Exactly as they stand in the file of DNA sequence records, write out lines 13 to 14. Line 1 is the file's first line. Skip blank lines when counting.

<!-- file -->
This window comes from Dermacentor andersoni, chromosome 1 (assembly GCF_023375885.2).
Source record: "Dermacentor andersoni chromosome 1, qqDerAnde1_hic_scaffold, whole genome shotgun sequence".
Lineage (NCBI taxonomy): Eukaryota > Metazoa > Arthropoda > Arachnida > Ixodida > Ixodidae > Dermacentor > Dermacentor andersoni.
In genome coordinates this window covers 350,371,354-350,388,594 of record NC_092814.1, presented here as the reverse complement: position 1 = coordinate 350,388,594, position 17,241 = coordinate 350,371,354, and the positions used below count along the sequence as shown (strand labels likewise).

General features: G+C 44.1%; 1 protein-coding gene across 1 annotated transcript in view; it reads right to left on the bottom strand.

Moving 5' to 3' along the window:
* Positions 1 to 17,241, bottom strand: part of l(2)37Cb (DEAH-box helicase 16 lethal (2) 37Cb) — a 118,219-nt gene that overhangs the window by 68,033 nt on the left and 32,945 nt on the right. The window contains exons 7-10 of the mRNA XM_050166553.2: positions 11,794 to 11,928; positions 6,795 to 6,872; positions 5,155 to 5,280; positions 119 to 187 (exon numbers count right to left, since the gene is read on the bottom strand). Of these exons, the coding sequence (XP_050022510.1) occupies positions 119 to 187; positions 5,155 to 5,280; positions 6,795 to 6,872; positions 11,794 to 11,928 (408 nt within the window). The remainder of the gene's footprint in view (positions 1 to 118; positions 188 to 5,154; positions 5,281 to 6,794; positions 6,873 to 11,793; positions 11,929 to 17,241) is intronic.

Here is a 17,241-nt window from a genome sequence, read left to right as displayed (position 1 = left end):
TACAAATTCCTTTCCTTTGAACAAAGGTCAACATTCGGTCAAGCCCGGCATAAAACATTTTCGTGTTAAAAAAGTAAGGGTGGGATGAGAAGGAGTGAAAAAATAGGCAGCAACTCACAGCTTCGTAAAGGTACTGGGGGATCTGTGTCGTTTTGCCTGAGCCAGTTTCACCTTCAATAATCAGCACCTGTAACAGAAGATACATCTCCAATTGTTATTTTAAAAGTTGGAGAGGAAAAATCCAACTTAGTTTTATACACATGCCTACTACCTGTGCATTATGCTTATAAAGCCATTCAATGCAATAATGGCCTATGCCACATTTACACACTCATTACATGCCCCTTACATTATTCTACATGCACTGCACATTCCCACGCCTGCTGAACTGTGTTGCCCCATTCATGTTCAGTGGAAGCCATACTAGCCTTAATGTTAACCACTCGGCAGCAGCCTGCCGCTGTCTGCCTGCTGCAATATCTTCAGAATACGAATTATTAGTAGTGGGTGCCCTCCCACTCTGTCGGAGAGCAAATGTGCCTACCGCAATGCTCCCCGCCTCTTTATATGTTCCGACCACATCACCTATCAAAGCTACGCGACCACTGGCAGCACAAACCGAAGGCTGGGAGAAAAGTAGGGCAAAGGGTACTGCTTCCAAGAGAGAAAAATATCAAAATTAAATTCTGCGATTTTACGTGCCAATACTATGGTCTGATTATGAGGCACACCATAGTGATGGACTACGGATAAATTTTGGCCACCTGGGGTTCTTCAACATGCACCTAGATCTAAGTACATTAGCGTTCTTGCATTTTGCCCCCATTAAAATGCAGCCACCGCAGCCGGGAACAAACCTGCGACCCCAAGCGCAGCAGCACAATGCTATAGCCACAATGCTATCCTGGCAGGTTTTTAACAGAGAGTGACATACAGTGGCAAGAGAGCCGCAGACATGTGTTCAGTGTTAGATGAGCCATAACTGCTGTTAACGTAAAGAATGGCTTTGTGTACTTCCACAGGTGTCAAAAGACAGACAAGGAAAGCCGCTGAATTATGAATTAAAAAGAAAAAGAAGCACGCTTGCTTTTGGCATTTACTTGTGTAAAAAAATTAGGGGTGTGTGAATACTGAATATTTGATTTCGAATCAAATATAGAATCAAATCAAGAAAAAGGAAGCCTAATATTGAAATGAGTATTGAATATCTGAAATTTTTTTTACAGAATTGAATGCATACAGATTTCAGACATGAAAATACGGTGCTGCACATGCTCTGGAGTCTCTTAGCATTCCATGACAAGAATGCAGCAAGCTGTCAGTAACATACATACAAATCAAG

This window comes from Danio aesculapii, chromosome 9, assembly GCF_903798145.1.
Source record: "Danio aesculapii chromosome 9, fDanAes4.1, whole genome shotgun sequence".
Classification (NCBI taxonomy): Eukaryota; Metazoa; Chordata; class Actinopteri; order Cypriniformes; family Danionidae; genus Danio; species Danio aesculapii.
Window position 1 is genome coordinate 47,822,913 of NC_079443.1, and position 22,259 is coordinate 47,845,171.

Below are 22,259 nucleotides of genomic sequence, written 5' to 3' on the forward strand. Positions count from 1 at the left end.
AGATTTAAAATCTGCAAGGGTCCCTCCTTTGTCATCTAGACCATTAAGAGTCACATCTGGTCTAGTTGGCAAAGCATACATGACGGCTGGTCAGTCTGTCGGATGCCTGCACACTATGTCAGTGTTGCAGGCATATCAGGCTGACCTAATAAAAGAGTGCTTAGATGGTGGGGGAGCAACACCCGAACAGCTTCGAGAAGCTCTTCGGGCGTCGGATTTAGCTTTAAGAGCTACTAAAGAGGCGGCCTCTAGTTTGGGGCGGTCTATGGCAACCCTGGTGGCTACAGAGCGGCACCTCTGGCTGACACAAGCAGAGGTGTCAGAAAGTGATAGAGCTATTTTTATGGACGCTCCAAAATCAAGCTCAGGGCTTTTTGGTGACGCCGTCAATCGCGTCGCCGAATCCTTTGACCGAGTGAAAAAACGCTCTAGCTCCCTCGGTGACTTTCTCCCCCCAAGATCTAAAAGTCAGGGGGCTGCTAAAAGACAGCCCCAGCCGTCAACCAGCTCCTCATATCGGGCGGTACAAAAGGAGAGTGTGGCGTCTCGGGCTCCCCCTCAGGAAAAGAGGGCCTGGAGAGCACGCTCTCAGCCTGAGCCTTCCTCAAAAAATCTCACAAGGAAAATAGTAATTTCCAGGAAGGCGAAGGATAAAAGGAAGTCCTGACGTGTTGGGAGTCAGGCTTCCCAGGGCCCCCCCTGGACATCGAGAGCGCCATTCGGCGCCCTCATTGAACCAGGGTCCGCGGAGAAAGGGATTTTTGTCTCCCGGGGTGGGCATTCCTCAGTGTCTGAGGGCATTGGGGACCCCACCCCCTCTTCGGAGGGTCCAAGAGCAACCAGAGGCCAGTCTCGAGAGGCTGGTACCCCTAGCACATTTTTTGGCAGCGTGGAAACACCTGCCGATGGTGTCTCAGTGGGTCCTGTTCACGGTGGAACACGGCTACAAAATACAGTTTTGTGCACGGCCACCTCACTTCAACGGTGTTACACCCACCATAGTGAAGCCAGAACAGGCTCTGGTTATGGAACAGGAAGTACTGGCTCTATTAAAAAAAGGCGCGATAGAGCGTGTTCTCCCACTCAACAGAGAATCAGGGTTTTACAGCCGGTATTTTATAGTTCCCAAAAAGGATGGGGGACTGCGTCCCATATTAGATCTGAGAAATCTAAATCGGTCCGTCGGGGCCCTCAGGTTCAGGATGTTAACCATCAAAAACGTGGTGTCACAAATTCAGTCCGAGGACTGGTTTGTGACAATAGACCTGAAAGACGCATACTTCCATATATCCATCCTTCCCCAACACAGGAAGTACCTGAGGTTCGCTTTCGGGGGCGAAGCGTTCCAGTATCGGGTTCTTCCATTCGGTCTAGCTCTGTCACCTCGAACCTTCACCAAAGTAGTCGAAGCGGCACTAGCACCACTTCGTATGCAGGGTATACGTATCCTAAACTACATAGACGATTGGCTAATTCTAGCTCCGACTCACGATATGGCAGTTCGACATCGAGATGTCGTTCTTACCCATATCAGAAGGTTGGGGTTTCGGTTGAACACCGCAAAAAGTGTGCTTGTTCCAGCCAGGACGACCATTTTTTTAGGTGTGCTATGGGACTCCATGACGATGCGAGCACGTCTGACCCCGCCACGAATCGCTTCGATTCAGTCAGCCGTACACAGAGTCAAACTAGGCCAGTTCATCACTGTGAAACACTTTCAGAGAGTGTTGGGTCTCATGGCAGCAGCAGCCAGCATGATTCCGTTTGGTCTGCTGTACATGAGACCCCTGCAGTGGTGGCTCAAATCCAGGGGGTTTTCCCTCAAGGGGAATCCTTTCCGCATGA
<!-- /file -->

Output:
Window position 1 is genome coordinate 47,822,913 of NC_079443.1, and position 22,259 is coordinate 47,845,171.

Below are 22,259 nucleotides of genomic sequence, written 5' to 3' on the forward strand. Positions count from 1 at the left end.